Grammar Tutorial: Citations

The purpose of a citation is to provide the reader with information to find the source of the author’s facts or ideas. A citation includes, at the very least, the title, author, source of publication, and date of publication. Citation styles, such as MLA, APA, and Chicago, are sets of rules that determine how citations are formatted. Outside sources are often a requirement for your papers and projects. The library can help you locate books, articles, and other materials to meet your needs, but that’s only the first step. Once you have located them you still have to use the sources responsibly. The main component to this is citing the sources correctly.

When using APA format, follow the author-date method of in-text citation. This means that the author’s last name and the year of publication for the source should appear in the text, for example, (Jones, 1998), and a complete reference should appear in the reference list at the end of the paper. If you are referring to an idea from another work but not directly quoting the material, or making reference to an entire book, article or other work, you only have to make reference to the author and year of publication and not the page number in your in-text reference. All sources that are cited in the text must appear in the reference list at the end of the paper. Here are some rules when it comes to using in text citations for APA style: Always capitalize proper nouns, including author names and initials, if you refer to the title of a source within your paper, capitalize all words that are four letters long or greater within the title of a source, when capitalizing titles, capitalize both words in a hyphenated compound word, italicize the titles of longer works such as books, edited collections, movies, television series, documentaries, or albums, and put quotation marks around the titles of shorter works such as journal articles, articles from edited collections, television series episodes, and song titles.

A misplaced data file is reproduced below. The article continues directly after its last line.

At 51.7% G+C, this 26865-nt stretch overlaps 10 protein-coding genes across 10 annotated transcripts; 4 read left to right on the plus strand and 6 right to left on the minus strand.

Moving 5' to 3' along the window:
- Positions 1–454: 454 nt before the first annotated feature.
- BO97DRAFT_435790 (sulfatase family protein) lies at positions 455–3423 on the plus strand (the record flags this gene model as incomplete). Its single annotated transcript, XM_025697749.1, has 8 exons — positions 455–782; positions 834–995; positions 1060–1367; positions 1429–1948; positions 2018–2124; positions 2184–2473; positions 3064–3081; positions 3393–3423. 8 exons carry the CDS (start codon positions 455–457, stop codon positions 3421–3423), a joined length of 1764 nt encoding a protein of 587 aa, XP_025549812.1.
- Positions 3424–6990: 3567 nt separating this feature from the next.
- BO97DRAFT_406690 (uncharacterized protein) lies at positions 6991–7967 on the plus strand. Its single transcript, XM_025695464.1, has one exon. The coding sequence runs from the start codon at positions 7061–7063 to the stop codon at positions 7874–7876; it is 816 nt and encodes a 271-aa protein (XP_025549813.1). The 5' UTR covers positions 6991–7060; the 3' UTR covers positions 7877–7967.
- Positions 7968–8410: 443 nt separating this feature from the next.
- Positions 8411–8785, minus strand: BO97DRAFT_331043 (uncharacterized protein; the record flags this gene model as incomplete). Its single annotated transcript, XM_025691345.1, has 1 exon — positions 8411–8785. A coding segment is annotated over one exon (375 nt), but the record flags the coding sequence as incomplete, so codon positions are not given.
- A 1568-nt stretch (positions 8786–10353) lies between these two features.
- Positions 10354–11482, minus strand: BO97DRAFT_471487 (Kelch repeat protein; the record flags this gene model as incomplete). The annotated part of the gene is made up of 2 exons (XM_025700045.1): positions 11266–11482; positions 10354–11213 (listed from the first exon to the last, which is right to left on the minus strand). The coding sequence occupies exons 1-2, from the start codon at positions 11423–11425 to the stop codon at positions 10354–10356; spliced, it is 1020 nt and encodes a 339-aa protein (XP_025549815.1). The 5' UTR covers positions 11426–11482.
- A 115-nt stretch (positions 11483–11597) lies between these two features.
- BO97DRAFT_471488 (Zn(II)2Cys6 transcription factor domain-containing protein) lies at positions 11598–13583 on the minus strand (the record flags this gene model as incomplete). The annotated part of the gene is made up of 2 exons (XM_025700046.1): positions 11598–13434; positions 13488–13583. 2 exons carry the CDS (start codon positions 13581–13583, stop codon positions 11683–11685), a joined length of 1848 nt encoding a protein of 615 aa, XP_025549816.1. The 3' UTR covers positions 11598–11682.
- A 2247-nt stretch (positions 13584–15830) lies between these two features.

Having a reference list at the end of your paper is also part of the APA style citations. Your reference list should appear at the end of your paper. It provides the information necessary for a reader to locate and retrieve any source you cite in the body of the paper. Each source you cite in the paper must appear in your reference list; likewise, each entry in the reference list must be cited in your text. Your references should begin on a new page separate from the text of the essay; label this page “References” centered at the top of the page. Do not bold, underline, or use quotation marks for the title. All text should be double-spaced just like the rest of your essay. Some rules making a reference list are: all lines after the first line of each entry in your reference list should be indented one-half inch from the left margin, authors’ names are inverted which means give the last name and initials for all authors of a particular work for up to and including seven authors, if the work has more than seven authors, list the first six authors and then use ellipses after the sixth author’s name, after the ellipses, list the last author’s name of the work, reference list entries should be alphabetized by the last name of the first author of each work. 


In MLA style, referring to the works of others in your text is done by using what is known as parenthetical citation. This method involves providing relevant source information in parentheses whenever a sentence uses a quotation or paraphrase. Usually, the simplest way to do this is to put all of the source information in parentheses at the end of the sentence. However, as the examples below will illustrate, there are situations where it makes sense to put the parenthetical elsewhere in the sentence, or even to leave information out. MLA format follows the author-page method of in-text citation. This means that the author’s last name and the page number from which the quotation or paraphrase is taken must appear in the text, and a complete reference should appear on your Works Cited page. The author’s name may appear either in the sentence itself or in parentheses following the quotation or paraphrase, but the page number should always appear in the parentheses, not in the text of your sentence.